Exercises to Prepare for Skydiving
Skydiving coaches often say the activity requires 90 percent mental concentration and only 10 percent physical conditioning. All the same, you still use your core muscles to stabilize your body in midair, according to The United State Parachuting Organization. When you're in the freefall position, your core musculature shields your spine and prevents injury. The exercises you do before jumps must be designed to strengthen and stretch these muscles.
Building the Core for a Good Drop
Core exercises include planks, reverse crunches and roll-ups. An exercise simulating the freefall position can tone your back muscles and glutes. Lie on the floor with your legs extended and together. Bend your elbows at 90 degrees and extend your upper arms to your side. Exhale and lift your head, chest, arms and knees off the floor. Hold the peak position for five to 10 seconds. Inhale and return to the starting position. Perform eight to 10 reps.
Stretching for a Natural Spinal Position
Stretches for your hip flexors, quads, glutes and hamstrings can improve your posture and help align your spine for skydiving. Begin a stretch for your hip flexors and quads in the lunge position with your left knee bent at 90 degrees and on the ground. Bend your right knee at 90 degrees and align it over your right foot. Slowly roll your hips forward, lengthening your left hip flexors. Hold for 20 seconds. Grasp the ankle of your left leg and draw your heel toward your glutes. Hold for 15 to 20 seconds to stretch your left quads. Repeat the stretch for your right side.
Skydivers must have superior balance, and a basic balancing exercise should help out the muscles that run along your spine. While you're on all fours, get your arms aligned beneath your shoulders and your knees lined up with your hips. Extend your right arm in front of you at shoulder height. Lift and extend your left leg behind you so it’s parallel to your back. Avoid lifting your head but keep it aligned with your body. Hold the arm and leg extensions for 20 to 30 seconds. Repeat the exercise with your left arm and right leg.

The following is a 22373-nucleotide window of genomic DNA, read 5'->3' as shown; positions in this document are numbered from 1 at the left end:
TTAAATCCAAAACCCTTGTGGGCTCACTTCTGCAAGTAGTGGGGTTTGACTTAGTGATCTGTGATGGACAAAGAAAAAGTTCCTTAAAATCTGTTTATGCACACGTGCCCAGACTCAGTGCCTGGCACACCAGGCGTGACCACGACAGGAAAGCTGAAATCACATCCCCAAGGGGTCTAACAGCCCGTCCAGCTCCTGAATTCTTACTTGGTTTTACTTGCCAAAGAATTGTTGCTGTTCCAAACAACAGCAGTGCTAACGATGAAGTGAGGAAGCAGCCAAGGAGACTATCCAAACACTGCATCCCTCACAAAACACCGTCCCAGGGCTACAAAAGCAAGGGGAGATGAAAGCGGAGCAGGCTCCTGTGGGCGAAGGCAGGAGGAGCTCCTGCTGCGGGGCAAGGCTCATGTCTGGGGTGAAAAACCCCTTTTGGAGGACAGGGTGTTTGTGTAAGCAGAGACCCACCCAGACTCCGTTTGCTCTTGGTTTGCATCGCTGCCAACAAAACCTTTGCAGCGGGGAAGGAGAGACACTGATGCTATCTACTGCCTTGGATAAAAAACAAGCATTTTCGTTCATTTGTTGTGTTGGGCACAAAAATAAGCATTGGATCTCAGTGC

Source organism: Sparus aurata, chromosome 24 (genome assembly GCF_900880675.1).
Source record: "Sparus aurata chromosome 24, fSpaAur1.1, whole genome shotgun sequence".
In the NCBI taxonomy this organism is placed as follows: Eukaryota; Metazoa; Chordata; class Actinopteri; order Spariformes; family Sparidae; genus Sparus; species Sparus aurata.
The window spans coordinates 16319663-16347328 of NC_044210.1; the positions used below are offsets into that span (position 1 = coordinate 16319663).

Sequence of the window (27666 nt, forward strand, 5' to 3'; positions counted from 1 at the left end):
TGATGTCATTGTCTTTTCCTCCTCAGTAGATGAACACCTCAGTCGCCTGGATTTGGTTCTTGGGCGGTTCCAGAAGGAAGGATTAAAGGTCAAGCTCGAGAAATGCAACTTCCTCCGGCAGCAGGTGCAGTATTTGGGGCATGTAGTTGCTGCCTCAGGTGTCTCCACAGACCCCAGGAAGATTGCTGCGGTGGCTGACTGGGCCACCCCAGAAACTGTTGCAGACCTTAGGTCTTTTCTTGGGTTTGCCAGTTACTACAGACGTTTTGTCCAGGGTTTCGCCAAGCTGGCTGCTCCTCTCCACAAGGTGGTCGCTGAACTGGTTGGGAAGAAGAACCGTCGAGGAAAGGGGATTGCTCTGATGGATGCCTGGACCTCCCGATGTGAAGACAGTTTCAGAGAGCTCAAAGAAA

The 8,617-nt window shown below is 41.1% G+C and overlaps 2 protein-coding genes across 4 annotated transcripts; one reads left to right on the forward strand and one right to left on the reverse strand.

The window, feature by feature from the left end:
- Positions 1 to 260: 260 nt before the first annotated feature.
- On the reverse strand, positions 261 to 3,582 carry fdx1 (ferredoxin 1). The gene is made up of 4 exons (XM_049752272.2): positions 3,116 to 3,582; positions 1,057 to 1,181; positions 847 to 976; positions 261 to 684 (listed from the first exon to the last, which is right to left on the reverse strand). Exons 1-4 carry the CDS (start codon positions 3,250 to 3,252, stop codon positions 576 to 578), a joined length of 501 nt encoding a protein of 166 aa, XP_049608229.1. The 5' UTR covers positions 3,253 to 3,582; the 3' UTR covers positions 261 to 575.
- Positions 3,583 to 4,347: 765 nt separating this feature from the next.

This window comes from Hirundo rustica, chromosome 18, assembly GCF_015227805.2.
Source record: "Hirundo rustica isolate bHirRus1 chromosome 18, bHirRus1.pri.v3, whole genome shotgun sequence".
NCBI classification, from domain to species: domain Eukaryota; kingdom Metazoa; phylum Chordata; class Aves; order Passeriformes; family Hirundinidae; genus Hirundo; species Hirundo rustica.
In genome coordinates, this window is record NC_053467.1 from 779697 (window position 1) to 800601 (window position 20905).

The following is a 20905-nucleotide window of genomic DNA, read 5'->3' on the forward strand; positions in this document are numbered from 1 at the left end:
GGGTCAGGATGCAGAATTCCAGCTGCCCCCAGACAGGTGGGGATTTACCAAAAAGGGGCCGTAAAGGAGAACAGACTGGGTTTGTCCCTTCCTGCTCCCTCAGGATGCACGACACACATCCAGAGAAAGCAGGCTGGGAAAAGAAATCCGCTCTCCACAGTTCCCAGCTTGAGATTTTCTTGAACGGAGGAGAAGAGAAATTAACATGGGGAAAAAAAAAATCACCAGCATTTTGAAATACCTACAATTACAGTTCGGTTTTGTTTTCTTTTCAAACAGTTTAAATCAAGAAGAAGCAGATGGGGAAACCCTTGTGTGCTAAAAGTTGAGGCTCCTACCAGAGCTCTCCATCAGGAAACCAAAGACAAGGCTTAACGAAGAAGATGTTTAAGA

Twisting for Belly-Flying
When belly-flying, you connect with other skydivers and assume a belly-to-earth position in which your spine is arched. By stretching your back with a yoga twist, you can relieve the back stress belly-flying can cause. Sit on the ground and bending your right leg. Draw your right foot toward your body. Bending your left leg, place your left foot on the outside of your right knee. Peer over your left shoulder and put your left arm behind you. Wrap your right arm around your left knee. Exhale and rotate your spine to your left and then return to center. Reverse the leg and arm positions to do a twist to the right.
Kay Tang is a journalist who has been writing since 1990. She previously covered developments in theater for the "Dramatists Guild Quarterly." Tang graduated with a Bachelor of Arts in economics and political science from Yale University and completed a Master of Professional Studies in interactive telecommunications at New York University.